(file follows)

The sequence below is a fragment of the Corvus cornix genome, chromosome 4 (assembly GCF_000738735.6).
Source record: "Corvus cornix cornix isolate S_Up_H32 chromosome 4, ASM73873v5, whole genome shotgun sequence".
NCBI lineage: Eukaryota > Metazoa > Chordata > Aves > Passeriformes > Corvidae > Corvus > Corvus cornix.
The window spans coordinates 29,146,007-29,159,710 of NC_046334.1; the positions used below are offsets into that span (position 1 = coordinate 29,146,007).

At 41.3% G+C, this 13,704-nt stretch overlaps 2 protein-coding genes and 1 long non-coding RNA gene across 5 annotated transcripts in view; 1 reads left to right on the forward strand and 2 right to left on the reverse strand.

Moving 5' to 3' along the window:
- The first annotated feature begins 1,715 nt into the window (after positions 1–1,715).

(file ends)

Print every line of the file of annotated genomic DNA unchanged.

The sequence below is a fragment of the Corvus cornix genome, chromosome 4 (assembly GCF_000738735.6).
Source record: "Corvus cornix cornix isolate S_Up_H32 chromosome 4, ASM73873v5, whole genome shotgun sequence".
NCBI lineage: Eukaryota > Metazoa > Chordata > Aves > Passeriformes > Corvidae > Corvus > Corvus cornix.
The window spans coordinates 29,146,007-29,159,710 of NC_046334.1; the positions used below are offsets into that span (position 1 = coordinate 29,146,007).

At 41.3% G+C, this 13,704-nt stretch overlaps 2 protein-coding genes and 1 long non-coding RNA gene across 5 annotated transcripts in view; 1 reads left to right on the forward strand and 2 right to left on the reverse strand.

Moving 5' to 3' along the window:
- The first annotated feature begins 1,715 nt into the window (after positions 1–1,715).